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Old 03-17-2006, 08:55 PM   #1
Registered: Aug 2005
Location: Vancouver, BC
Distribution: Ubuntu 6.06
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Slackware on USB flash drive

Is it possible to install Slackware to be bootable from a USB flash drive? I know that there are some smaller distros(Runt Linux, Damm Small Linux, Slax Linux, Puppy Linux, Feather Linux) that can do this but is it possible to do this with Slackware itself? It would be so cool to have Slackware in my pocket wherever I went!
Old 03-17-2006, 09:20 PM   #2
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Registered: Mar 2003
Location: Boise, ID
Distribution: Mint
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As long as your flash drive has sufficient capacity to hold your Slack install, then Yes. (If you've got a 1G pen drive and a fairly minimal install, it could work) Note that the ability to boot off a USB device depends on the PC's BIOS -- if you see USB listed as an option then you're OK, if not, you're not
Old 03-17-2006, 10:56 PM   #3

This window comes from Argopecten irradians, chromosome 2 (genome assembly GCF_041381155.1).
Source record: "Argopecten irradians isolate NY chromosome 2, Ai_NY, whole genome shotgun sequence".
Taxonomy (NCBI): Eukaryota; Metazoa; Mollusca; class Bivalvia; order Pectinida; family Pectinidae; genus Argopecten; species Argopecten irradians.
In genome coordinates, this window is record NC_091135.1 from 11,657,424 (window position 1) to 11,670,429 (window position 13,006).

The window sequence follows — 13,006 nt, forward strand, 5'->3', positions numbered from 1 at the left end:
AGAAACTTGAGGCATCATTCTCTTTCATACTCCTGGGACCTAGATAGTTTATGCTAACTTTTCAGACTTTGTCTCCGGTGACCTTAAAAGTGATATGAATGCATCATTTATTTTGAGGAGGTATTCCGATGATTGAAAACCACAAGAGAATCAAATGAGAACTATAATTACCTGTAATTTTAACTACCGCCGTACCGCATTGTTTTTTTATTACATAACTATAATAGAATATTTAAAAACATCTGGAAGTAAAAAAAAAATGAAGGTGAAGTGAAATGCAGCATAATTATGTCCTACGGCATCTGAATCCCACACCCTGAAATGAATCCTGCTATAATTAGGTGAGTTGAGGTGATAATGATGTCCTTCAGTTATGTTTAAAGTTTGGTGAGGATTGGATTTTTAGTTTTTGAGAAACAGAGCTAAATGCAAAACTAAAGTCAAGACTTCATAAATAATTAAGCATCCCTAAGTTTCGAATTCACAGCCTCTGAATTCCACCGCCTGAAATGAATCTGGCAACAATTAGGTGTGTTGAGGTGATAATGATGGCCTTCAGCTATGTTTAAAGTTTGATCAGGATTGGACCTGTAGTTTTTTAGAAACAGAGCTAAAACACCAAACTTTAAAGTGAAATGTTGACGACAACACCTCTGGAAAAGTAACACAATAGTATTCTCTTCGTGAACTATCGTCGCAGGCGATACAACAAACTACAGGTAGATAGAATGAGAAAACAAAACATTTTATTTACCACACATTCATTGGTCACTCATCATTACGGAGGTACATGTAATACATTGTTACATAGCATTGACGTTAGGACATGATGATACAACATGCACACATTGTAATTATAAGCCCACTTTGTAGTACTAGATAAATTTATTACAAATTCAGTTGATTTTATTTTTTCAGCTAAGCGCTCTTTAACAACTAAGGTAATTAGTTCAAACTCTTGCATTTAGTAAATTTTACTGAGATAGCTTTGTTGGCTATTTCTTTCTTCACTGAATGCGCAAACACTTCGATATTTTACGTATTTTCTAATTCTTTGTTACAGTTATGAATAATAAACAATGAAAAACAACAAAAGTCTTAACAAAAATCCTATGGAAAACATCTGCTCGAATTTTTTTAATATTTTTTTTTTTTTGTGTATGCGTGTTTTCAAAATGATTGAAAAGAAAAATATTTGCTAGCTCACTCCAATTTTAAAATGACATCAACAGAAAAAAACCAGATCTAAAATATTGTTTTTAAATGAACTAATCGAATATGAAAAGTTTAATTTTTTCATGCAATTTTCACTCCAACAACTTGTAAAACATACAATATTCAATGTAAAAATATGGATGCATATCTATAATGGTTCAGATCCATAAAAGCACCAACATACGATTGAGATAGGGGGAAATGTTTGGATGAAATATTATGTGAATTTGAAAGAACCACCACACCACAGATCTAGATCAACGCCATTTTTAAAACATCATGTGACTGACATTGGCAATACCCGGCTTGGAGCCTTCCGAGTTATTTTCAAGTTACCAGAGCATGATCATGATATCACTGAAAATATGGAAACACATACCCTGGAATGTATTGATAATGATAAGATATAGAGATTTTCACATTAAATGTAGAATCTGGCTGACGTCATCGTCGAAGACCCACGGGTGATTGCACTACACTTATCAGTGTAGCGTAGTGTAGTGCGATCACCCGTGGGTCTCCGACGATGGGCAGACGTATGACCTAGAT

Freedom Seeker
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Registered: Apr 2005
Distribution: Slackware 10.2, Knoppix 5.0.1, MEPIS 6.0
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Check out and look for zipslack. The authors made a version just for zip drives.
Old 03-18-2006, 07:57 AM   #4
Registered: Sep 2005
Location: Germany
Distribution: slackware64
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Instead of a full Slackware try Slax.
Itīs working well on a USB Pendrive here.
Itīs customable and feels like Slack īcause it is Slack.
Old 03-19-2006, 12:13 AM   #5
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Registered: Feb 2006
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Distribution: Slackware & Slamd64. What else is there?
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I have a small Slackware machine I keep around for command line use including stuff like kernel headers and compilers and it can fit on a 256M USB drive. Give it a try, why not?

You have to have a BIOS that can boot from it or it won't make a difference if you have a 120G USB drive...
Old 03-19-2006, 07:20 AM   #6
Registered: Aug 2002
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Sure, no problem! But it is best to keep two things in mind about the filesystem:

- Use a filesystem without a journal, blocks in solid state memory can be rewritten much less than a normal hard disk, and a journal is a small space on a drive that gets rewritten very often. ext2 will do fine.
- Add the "noatime" option to the filesystem options in /etc/fstab. This will prevent inode updating every time a file is accessed. This will speed up things a bit.


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